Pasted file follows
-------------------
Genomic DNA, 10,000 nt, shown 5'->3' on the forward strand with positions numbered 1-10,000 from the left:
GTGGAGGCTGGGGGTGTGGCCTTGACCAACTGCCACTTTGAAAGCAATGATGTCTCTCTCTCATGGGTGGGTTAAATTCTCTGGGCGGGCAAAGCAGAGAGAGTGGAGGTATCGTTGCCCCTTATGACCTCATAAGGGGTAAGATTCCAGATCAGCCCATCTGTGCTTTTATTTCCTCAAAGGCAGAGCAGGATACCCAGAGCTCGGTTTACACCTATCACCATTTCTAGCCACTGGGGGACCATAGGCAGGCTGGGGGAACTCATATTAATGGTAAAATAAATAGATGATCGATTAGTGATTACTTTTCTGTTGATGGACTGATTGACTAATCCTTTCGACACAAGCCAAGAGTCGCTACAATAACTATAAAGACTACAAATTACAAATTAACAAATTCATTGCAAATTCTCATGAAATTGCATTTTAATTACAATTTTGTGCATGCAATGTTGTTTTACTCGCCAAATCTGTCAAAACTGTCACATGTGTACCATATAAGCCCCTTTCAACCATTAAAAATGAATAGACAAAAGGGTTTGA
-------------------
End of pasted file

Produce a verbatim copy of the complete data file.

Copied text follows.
Genomic DNA, 10,000 nt, shown 5'->3' on the forward strand with positions numbered 1-10,000 from the left:
GTGGAGGCTGGGGGTGTGGCCTTGACCAACTGCCACTTTGAAAGCAATGATGTCTCTCTCTCATGGGTGGGTTAAATTCTCTGGGCGGGCAAAGCAGAGAGAGTGGAGGTATCGTTGCCCCTTATGACCTCATAAGGGGTAAGATTCCAGATCAGCCCATCTGTGCTTTTATTTCCTCAAAGGCAGAGCAGGATACCCAGAGCTCGGTTTACACCTATCACCATTTCTAGCCACTGGGGGACCATAGGCAGGCTGGGGGAACTCATATTAATGGTAAAATAAATAGATGATCGATTAGTGATTACTTTTCTGTTGATGGACTGATTGACTAATCCTTTCGACACAAGCCAAGAGTCGCTACAATAACTATAAAGACTACAAATTACAAATTAACAAATTCATTGCAAATTCTCATGAAATTGCATTTTAATTACAATTTTGTGCATGCAATGTTGTTTTACTCGCCAAATCTGTCAAAACTGTCACATGTGTACCATATAAGCCCCTTTCAACCATTAAAAATGAATAGACAAAAGGGTTTGA